Nick Lodolo was dominant last night (7 IP, 13 Ks, 1 H). I don’t really see him as a candidate for the Cubs, likely gone before that, but he seems to be developing as hoped. There might be more fastball velocity to be mined out in the pros.
Rutlege is a short armer, or at least is one throwing the slider in that one clip. That’s a turn off
I like Stewart more than last year. His delivery is better, he is bigger and stronger, but still needs years of development. He still has trouble repeating his delivery and needs to do a better job establishing his four seam. I like that he has avoided surgery, hopefully he keeps it that way. I don’t believe the Cubs are looking at college pitchers up top, but if he or Lodolo were available maybe they get tempted.
Some questions from BA’s recent draft chat:
MattyD (Toronto): Do you see Hunter Bishop as a centerfielder or more of a corner guy, and if the latter, how do you grade his throwing arm?
Carlos Collazo: He’s bigger than the conventional center fielder, but he’s a plus runner and I’ve heard he can handle himself well at the position. He makes good reads and will be one of the few legit center fielders at the top of this draft class. Unless the team who drafts him has a vastly different opinion of his defensive abilities, he’ll be a guy who’s put in center field and stays there until he’s forced off the position. The arm sounds solid as well.
Howie (CTown): Can Nasim Nunez be a poor man's Lindor? What's missing from the profile at the same stage (remembering that Lindor was not expected to have this much power when drafted).
Carlos Collazo: There are probably a lot of guys that have gotten to more power in this major league environment who weren’t expected to during their draft year. Lindor’s tools across the board sound better just looking at our draft report on him at the time. I can’t speak specifically to what he was like back then, as I was in high school at the time and not covering the draft. Nunez is one of the best defensive shortstops in the class, and that’s where they seem most similar, but he’s quite a bit behind where Lindor was thought to be because of the offense. Still sounds like a Day 1 guy though.
MattyD (Toronto):How do you compare Jackson Rutledge at the same stage to a guy like Nate Pearson. He doesn't seem to throw as hard, but the breaking balls is apparently further along. Is that more or less accurate?
Carlos Collazo: Rutledge does throw around as hard as Pearson during his draft year. And I’ve consistently heard that the slider is a true plus pitch, putting it ahead of what Pearson was working with at the time. Pearson’s plus secondary offering was a changeup. The biggest difference in the two seems to be in their athleticism and strike throwing ability, with Pearson holding the advantage in those categories, though given the draft class Rutledge could easily end up being selected sooner.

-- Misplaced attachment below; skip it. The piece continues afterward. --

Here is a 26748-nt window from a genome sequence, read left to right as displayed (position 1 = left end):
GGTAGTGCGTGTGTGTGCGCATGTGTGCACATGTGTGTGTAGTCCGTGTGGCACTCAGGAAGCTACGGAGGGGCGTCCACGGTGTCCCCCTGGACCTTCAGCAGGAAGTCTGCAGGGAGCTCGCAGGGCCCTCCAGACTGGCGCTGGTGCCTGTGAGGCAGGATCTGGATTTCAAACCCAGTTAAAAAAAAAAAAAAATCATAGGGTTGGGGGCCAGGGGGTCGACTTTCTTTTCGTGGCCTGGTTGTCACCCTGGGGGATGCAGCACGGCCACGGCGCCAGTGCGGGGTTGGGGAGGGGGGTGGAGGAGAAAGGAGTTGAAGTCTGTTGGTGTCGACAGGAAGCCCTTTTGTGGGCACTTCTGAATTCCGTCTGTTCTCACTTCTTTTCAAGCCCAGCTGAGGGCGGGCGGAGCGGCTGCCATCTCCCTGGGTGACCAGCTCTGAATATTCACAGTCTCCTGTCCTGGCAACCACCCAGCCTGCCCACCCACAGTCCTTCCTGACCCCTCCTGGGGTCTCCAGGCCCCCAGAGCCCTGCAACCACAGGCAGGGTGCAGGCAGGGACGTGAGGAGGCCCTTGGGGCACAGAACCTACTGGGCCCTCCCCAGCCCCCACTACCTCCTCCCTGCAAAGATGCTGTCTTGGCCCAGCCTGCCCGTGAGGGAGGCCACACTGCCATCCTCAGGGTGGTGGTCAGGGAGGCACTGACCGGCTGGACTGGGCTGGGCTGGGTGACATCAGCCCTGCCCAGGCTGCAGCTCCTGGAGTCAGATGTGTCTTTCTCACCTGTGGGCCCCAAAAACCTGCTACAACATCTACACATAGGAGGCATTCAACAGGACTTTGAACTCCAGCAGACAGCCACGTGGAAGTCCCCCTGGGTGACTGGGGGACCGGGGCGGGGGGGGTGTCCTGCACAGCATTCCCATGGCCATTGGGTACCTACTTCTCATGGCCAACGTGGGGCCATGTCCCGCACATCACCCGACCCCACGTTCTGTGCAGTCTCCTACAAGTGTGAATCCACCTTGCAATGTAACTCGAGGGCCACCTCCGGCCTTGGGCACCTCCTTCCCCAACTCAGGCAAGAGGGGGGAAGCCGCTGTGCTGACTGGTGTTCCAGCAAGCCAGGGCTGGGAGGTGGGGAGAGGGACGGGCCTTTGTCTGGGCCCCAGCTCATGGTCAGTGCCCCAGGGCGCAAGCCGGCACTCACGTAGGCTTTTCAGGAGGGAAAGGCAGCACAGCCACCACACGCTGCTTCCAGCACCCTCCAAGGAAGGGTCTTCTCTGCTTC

Roger (Washington DC): How close is Maurice Hampton to climbing into upper half of 1st round? What separates him from fellow HS OF Early and Greene at this point?
Carlos Collazo: Hampton just got started recently and homered in his first game. He's looked really good for a while now. Ealy might have the better toolset (speed, raw power, arm) but Hampton seems to have the better offensive approach. Both still have high upside and are probably going to fit closer to each other on our next update. Ealy has some approach issues to iron out and is the bigger risk to pursue football based on what I'm hearing.
I think this just might be the year they take a HS pitcher first. I expect all the best hitters are going to get taken before the Cubs’ pick, Toglia might end up going back to school if he doesn’t go high enough, HS pitchers are out of style enough that a tippy top talent might fall, and he’d be in the same age range to track with the next wave of talent. Reggie Crawford was my favorite, though he’s not necessarily a first round player right now, but I might have a new one in 6’3” RHP Alex McFarlane (from Georgia via the Virgin Islands):
The way he uses his lower body reminds me of Roy Oswalt. He’s also considered a draftable OF prospect
So the HS pitchers that have stood out a little more to me: LHP Crawford, RHP McFarlane, RHP Quinn Priester, and LHP Paul Labriola
That’s Isaiah Campbell, the college RH I mentioned a couple posts up, throwing an 85 MPH changeup. I like him as a multi-inning reliever type more than a pure SP, but that’s not really a knock. 21 YO senior